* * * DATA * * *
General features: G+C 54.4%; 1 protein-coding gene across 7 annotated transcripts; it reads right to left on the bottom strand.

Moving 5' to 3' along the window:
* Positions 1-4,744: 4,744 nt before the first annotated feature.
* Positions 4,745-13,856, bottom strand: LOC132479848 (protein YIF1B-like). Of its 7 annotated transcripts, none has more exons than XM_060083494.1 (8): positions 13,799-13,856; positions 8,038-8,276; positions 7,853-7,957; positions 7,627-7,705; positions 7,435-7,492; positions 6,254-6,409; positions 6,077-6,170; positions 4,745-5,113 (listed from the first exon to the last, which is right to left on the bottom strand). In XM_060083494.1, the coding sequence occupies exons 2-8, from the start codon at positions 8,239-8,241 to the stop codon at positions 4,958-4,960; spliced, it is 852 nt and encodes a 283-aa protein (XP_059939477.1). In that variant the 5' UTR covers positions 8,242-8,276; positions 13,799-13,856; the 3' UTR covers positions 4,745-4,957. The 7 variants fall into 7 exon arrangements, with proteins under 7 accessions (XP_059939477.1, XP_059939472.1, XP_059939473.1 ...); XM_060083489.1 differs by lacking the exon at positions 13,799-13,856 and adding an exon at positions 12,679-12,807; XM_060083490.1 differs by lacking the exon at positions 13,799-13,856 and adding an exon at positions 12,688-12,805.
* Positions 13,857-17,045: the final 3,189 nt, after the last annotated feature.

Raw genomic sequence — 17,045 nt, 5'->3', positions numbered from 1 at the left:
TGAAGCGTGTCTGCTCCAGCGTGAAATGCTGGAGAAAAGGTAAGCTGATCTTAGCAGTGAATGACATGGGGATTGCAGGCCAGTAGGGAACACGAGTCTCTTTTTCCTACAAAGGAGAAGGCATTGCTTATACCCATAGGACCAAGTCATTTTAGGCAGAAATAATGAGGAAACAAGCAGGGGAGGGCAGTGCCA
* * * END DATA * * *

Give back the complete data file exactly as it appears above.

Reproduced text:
General features: G+C 54.4%; 1 protein-coding gene across 7 annotated transcripts; it reads right to left on the bottom strand.

Moving 5' to 3' along the window:
* Positions 1-4,744: 4,744 nt before the first annotated feature.
* Positions 4,745-13,856, bottom strand: LOC132479848 (protein YIF1B-like). Of its 7 annotated transcripts, none has more exons than XM_060083494.1 (8): positions 13,799-13,856; positions 8,038-8,276; positions 7,853-7,957; positions 7,627-7,705; positions 7,435-7,492; positions 6,254-6,409; positions 6,077-6,170; positions 4,745-5,113 (listed from the first exon to the last, which is right to left on the bottom strand). In XM_060083494.1, the coding sequence occupies exons 2-8, from the start codon at positions 8,239-8,241 to the stop codon at positions 4,958-4,960; spliced, it is 852 nt and encodes a 283-aa protein (XP_059939477.1). In that variant the 5' UTR covers positions 8,242-8,276; positions 13,799-13,856; the 3' UTR covers positions 4,745-4,957. The 7 variants fall into 7 exon arrangements, with proteins under 7 accessions (XP_059939477.1, XP_059939472.1, XP_059939473.1 ...); XM_060083489.1 differs by lacking the exon at positions 13,799-13,856 and adding an exon at positions 12,679-12,807; XM_060083490.1 differs by lacking the exon at positions 13,799-13,856 and adding an exon at positions 12,688-12,805.
* Positions 13,857-17,045: the final 3,189 nt, after the last annotated feature.

Raw genomic sequence — 17,045 nt, 5'->3', positions numbered from 1 at the left:
TGAAGCGTGTCTGCTCCAGCGTGAAATGCTGGAGAAAAGGTAAGCTGATCTTAGCAGTGAATGACATGGGGATTGCAGGCCAGTAGGGAACACGAGTCTCTTTTTCCTACAAAGGAGAAGGCATTGCTTATACCCATAGGACCAAGTCATTTTAGGCAGAAATAATGAGGAAACAAGCAGGGGAGGGCAGTGCCA